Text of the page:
A new peer-reviewed study refutes Gov. Jerry Brown’s assertion that global warming is behind California’s drought, indicating that climate change neither makes droughts more likely to occur nor exacerbates them. The study, published this week in the Journal of Climate, shows that the “net effect of climate change” has made California’s agriculture drought “less likely” to occur and that the “current severe impacts of drought on California’s agriculture” has not been exacerbated by long-term climate changes. This is another stinging indictment that Gov. Brown’s belief that global warming is causing California’s drought is bordering on wish fulfillment.
As first reported here, two earlier studies also show that natural variability, and not global warming, are behind California’s four-year-long drought. An untimely combination of natural events is occurring, but unfortunately for Brown, they have nothing to do with global warming.
This hasn’t stopped Gov. Brown from blaming the drought, and wildfires, on climate change and making it one of his key talking points during press events and educational summits. More puzzling, Brown’s drought statements have gotten more forceful and extreme, even as the science is telling a far different story. Even the NY Times jumped on the bandwagon, quoting one climate scientist who said global warming has made the drought even worse, but admitting that without climate change, it would be a “fairly bad drought no matter what.”
This most recent study looked at how global radiative forcing (the difference between how much sunlight is absorbed by the Earth and radiated back to space.) influences long-term climate change in California, specifically on its drought. Using observations and computer models, the simulations show that increased “radiative forcing since the late 19th Century induces both increased annual precipitation and increased surface temperature over California.” This, they write, is consistent with observed long-term changes (what is actually measured) and previous computer model studies (what is expected to happen).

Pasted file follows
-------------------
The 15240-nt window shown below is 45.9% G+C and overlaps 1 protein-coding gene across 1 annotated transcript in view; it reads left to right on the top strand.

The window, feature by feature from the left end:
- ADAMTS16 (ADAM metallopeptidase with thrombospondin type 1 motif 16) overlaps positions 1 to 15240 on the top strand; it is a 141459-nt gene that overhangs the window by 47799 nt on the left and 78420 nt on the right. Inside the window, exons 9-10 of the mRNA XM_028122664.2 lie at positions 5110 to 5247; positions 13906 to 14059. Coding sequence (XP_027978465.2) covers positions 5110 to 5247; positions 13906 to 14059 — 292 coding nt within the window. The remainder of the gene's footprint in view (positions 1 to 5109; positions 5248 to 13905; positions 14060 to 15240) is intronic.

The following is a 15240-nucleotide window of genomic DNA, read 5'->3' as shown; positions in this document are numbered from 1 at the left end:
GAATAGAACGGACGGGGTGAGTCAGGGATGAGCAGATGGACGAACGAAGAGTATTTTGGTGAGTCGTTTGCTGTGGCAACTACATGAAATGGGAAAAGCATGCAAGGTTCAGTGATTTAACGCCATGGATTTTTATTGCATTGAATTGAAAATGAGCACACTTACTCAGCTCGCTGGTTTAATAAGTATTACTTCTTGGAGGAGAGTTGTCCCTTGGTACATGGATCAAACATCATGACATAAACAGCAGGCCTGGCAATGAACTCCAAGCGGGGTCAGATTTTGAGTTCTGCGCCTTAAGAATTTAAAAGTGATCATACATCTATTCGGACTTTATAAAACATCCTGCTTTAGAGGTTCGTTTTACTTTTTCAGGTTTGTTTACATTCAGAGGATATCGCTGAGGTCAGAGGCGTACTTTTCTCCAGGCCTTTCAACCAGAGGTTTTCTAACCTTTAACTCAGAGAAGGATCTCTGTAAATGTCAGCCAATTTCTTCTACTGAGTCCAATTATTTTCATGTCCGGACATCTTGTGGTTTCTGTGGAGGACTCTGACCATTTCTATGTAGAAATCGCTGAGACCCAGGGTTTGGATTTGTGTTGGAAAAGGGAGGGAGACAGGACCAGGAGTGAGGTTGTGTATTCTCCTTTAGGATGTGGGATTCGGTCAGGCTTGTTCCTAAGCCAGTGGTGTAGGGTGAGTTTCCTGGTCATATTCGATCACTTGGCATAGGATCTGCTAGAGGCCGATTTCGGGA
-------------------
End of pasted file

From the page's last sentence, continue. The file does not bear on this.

What the authors found was “no material difference in the frequency of droughts” defined using various, multiple indicators of “precipitation and near-surface (10 cm) soil moisture.” That’s because shallow soil moisture is more responsive to “increased evaporation driven by warming,” which makes up for the “increase in the precipitation.” Conversely, when using deep soil (~1 meter), “droughts become less frequent” because deep soil moisture is more responsive to “increased precipitation.”
Put simply, the study shows how different land surfaces and depths respond to climate changes, which is most pertinent for “near-surface moisture exchange and for root zone moisture availability.” Moisture availability for roots is the most important as the deep layer determines “moisture availability for plants, trees, and many crops.” In the end, it shows that “climate change has made agricultural drought less likely, and that the current severe impacts of drought on California’s agriculture has not been substantially caused by long-term climate changes.”
This should come as good news to Gov. Brown, who fundamentally believes that climate change is causing the severe drought in his state, even though historical records indicate that long-running droughts have occurred in California for millennia. The last multi-year drought happened in 1976, except climatologists blamed that drought, and the subsequent wildfires, on global cooling, not global warming.
The current drought, though, has been made worse by one thing that nature has little control over: man-made interference in the state’s poorly regulated water system that favors agriculture over availability. Another factor is the much-hyped delta smelt, a tiny fish that environmentalists claimed was endangered and successfully had it listed on the Endangered Species Act in 1993. Since that time, many scientists have concluded that listing the delta smelt was premature and not based on factual evidence.
According to Examiner.com’s Lorraine Yapps Cohen, “Legislation that diverted water into San Francisco Bay was intended to protect the delta smelt mini fish from water pumps.” Because environmentalists were able to get the smelt listed as an endangered species, millions of gallons of agricultural water are dumped into the ocean, in a misguided attempt to save a fish at the expense of people’s livelihoods.
This new study was led by Linyin Cheng of the University of Colorado/Boulder and published in the Journal of Climate, a publication of the American Meteorological Society. Other authors listed are from the Cooperative Institute for Research in Environmental Sciences/Boulder, National Oceanic and Atmospheric Administration (NOAA)/Boulder, and the University of California/Irvine.